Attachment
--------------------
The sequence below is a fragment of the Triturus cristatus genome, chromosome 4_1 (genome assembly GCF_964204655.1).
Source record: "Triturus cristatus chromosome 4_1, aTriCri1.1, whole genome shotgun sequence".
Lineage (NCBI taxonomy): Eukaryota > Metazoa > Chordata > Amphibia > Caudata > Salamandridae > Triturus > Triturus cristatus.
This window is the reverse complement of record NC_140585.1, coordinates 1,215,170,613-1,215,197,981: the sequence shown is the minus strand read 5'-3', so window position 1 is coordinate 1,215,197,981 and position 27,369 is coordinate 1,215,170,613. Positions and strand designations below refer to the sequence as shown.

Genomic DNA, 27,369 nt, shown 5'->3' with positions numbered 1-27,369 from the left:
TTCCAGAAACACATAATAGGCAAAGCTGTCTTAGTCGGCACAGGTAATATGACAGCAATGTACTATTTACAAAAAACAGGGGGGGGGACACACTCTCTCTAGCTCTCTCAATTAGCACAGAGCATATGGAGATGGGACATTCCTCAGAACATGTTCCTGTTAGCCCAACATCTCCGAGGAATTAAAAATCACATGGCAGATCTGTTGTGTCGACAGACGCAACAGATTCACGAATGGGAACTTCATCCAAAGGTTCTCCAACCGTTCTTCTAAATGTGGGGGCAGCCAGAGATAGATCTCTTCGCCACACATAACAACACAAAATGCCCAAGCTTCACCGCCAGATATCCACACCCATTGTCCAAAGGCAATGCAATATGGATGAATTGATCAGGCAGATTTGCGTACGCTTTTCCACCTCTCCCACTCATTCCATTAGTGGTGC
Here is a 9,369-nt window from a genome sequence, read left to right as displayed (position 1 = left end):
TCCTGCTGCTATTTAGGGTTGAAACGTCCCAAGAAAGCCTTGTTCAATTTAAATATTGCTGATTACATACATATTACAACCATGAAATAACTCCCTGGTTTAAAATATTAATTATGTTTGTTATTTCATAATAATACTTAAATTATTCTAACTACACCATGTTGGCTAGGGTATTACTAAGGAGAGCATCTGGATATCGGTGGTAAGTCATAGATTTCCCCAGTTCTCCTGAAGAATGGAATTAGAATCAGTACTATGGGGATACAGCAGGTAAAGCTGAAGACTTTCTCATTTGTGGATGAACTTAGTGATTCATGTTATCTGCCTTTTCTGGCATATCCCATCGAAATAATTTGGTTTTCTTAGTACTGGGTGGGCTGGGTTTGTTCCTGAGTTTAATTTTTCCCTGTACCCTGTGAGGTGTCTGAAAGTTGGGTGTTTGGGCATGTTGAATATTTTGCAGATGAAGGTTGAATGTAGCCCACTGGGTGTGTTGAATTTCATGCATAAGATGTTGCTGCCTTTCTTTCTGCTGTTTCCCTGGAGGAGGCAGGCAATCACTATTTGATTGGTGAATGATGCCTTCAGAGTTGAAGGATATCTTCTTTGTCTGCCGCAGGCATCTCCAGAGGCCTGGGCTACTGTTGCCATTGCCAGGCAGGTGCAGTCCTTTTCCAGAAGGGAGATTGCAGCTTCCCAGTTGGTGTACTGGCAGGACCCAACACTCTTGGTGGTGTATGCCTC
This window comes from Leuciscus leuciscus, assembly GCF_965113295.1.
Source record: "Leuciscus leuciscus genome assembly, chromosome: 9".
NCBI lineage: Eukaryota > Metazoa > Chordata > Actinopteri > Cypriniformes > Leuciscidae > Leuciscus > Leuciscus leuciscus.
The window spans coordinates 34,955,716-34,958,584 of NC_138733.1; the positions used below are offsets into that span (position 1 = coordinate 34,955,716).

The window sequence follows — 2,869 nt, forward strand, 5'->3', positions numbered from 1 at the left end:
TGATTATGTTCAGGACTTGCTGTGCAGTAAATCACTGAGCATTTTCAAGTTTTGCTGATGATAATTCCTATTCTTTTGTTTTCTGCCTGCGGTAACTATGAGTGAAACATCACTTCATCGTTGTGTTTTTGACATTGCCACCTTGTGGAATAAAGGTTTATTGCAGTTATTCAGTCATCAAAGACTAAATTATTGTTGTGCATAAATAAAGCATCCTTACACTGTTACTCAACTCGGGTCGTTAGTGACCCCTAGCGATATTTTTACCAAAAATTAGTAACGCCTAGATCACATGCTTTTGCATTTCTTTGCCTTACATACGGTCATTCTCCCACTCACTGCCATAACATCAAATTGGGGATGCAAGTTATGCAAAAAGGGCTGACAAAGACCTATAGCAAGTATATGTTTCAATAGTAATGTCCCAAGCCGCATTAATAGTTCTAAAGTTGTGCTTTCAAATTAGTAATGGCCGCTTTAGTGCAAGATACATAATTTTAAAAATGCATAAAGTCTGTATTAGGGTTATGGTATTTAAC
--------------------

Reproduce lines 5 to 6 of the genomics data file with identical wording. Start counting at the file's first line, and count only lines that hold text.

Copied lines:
Genomic DNA, 27,369 nt, shown 5'->3' with positions numbered 1-27,369 from the left:
TTCCAGAAACACATAATAGGCAAAGCTGTCTTAGTCGGCACAGGTAATATGACAGCAATGTACTATTTACAAAAAACAGGGGGGGGGACACACTCTCTCTAGCTCTCTCAATTAGCACAGAGCATATGGAGATGGGACATTCCTCAGAACATGTTCCTGTTAGCCCAACATCTCCGAGGAATTAAAAATCACATGGCAGATCTGTTGTGTCGACAGACGCAACAGATTCACGAATGGGAACTTCATCCAAAGGTTCTCCAACCGTTCTTCTAAATGTGGGGGCAGCCAGAGATAGATCTCTTCGCCACACATAACAACACAAAATGCCCAAGCTTCACCGCCAGATATCCACACCCATTGTCCAAAGGCAATGCAATATGGATGAATTGATCAGGCAGATTTGCGTACGCTTTTCCACCTCTCCCACTCATTCCATTAGTGGTGC